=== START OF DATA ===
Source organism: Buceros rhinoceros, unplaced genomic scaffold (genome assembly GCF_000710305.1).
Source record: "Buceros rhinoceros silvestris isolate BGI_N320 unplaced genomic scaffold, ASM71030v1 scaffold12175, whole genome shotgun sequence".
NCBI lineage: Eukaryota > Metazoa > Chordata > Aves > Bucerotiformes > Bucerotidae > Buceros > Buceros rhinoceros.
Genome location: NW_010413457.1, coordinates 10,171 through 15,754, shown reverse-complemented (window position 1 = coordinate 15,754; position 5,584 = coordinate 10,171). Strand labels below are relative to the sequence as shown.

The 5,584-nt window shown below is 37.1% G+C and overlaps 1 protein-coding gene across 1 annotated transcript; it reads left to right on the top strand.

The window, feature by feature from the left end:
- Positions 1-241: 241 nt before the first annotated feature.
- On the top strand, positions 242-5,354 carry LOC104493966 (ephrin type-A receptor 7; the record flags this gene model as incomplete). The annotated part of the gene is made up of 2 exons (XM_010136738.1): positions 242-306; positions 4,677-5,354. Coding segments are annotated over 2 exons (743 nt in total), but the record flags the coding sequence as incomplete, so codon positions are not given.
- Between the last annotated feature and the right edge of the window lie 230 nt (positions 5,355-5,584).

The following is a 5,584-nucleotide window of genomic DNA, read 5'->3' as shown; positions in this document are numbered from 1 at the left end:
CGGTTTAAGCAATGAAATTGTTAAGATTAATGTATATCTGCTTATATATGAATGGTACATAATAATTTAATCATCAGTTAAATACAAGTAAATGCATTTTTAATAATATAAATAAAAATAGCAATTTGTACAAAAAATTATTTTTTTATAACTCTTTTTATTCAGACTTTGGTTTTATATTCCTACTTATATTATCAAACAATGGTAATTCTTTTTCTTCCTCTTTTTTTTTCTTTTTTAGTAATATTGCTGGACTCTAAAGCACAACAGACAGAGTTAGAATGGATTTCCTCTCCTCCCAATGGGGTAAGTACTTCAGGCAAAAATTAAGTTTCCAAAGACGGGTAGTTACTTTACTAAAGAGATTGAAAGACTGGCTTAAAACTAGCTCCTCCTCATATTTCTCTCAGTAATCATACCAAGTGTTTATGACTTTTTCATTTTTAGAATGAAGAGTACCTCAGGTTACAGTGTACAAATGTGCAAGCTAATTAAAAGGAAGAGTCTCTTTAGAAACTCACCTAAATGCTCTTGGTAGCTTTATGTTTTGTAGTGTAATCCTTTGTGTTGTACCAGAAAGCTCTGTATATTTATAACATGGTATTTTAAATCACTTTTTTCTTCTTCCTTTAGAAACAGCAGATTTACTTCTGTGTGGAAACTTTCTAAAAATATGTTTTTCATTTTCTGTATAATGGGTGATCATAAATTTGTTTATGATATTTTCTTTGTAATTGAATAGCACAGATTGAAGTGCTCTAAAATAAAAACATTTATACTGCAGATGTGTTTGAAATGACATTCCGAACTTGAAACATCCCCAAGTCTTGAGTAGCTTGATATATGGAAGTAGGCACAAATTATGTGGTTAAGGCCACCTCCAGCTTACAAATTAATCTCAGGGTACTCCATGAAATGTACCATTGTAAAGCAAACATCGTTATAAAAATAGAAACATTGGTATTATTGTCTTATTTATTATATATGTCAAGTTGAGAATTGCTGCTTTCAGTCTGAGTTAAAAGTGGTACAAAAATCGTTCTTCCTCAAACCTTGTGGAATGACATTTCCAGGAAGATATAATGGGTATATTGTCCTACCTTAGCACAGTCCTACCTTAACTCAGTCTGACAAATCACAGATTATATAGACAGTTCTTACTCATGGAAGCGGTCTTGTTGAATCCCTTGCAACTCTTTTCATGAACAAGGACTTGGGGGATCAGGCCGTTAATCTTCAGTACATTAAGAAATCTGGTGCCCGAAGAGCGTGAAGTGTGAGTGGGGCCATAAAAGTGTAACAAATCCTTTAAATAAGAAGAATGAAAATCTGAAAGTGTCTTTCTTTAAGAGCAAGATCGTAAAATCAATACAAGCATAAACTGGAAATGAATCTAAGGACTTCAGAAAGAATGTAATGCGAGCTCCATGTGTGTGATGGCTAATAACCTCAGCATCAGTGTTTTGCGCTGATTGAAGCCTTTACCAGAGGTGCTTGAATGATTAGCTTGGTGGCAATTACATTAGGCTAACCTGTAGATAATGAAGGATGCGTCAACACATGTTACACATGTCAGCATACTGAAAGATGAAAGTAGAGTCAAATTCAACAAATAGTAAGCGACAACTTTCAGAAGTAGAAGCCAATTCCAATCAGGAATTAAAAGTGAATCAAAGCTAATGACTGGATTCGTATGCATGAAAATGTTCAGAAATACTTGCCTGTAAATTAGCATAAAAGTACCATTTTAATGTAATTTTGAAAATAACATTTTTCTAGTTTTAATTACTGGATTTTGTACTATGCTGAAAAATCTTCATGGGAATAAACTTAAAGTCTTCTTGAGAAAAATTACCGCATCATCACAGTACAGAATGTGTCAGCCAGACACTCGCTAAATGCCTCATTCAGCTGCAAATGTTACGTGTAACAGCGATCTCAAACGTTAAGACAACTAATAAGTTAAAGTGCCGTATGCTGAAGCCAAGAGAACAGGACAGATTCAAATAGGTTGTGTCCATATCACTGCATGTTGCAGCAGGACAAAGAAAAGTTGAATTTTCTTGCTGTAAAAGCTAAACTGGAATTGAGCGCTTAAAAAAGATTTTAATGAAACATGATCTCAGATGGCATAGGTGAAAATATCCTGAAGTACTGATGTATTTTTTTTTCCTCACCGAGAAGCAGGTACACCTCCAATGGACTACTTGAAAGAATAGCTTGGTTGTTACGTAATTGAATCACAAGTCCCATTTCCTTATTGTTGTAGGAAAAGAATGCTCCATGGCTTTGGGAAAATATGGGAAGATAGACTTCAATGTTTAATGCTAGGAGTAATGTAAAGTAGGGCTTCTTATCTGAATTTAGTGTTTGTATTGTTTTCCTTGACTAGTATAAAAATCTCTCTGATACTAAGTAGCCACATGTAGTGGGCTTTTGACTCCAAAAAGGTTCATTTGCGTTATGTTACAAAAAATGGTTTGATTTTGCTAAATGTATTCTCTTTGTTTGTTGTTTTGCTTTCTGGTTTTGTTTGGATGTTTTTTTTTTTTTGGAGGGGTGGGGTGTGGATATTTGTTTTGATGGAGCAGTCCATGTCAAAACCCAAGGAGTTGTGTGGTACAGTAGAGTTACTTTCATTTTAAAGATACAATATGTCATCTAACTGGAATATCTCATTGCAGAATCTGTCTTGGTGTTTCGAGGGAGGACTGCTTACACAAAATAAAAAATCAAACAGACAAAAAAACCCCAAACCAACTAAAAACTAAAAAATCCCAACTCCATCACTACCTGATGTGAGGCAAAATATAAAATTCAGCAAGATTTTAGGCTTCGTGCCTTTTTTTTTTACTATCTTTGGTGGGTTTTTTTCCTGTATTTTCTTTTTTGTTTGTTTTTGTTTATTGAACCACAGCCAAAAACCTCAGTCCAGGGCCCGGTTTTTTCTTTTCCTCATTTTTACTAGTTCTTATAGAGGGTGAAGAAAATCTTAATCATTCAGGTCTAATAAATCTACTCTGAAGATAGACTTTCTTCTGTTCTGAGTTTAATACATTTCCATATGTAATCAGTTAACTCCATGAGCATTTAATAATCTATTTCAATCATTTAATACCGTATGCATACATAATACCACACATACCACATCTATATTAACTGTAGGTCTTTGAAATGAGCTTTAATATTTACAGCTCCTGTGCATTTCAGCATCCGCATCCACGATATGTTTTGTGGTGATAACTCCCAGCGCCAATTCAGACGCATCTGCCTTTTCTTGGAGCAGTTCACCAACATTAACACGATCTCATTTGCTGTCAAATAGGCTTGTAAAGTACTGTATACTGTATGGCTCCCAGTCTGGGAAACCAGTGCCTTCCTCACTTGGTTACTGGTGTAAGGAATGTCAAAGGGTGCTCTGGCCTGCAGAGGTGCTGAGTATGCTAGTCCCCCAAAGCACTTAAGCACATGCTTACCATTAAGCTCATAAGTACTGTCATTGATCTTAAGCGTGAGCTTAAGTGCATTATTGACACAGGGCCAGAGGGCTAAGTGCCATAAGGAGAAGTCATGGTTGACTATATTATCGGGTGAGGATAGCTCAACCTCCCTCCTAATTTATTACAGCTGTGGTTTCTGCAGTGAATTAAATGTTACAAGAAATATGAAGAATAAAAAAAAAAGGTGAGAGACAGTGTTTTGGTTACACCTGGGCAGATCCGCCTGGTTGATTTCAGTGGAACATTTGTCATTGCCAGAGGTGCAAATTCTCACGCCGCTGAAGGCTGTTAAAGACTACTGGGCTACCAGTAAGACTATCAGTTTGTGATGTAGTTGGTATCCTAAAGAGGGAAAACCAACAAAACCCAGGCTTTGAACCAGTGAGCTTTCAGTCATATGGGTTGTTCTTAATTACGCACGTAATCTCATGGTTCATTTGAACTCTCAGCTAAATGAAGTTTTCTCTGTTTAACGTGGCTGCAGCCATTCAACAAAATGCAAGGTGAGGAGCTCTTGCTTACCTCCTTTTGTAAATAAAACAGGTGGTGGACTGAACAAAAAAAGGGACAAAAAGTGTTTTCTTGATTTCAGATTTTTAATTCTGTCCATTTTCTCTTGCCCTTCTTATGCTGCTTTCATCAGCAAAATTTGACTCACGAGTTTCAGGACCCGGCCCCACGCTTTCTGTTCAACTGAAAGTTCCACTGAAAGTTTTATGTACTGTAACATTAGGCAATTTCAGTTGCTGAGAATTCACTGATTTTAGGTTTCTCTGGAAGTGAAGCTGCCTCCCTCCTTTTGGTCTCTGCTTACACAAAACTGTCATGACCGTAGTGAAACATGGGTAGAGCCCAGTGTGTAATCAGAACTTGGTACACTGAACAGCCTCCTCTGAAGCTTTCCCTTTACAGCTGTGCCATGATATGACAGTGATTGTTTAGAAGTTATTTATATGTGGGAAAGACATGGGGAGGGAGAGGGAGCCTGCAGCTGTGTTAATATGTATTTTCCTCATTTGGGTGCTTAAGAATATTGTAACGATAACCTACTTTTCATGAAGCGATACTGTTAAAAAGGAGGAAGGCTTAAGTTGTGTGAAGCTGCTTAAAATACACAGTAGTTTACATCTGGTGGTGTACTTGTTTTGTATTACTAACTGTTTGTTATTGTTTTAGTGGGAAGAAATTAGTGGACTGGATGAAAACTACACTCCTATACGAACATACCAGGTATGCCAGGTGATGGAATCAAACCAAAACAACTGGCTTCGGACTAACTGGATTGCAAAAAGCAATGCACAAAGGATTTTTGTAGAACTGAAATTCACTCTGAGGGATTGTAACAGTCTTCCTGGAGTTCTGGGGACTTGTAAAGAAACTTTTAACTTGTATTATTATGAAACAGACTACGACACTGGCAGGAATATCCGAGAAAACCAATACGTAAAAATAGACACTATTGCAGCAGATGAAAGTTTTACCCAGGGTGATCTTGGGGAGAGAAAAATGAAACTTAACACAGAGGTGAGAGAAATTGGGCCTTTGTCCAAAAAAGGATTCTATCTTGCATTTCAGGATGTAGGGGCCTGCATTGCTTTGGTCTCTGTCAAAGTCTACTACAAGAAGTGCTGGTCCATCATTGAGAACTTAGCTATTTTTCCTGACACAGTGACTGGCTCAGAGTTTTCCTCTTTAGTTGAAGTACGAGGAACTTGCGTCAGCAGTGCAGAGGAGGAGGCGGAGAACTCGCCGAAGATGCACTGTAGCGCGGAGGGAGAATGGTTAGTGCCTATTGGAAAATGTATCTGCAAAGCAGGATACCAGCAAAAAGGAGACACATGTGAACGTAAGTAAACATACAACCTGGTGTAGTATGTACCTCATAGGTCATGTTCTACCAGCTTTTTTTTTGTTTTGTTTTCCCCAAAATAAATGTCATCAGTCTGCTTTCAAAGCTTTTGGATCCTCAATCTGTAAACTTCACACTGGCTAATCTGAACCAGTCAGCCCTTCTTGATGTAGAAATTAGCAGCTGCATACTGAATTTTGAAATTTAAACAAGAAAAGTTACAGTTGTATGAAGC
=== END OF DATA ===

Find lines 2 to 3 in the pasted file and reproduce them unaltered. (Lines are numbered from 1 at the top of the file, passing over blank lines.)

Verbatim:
Source record: "Buceros rhinoceros silvestris isolate BGI_N320 unplaced genomic scaffold, ASM71030v1 scaffold12175, whole genome shotgun sequence".
NCBI lineage: Eukaryota > Metazoa > Chordata > Aves > Bucerotiformes > Bucerotidae > Buceros > Buceros rhinoceros.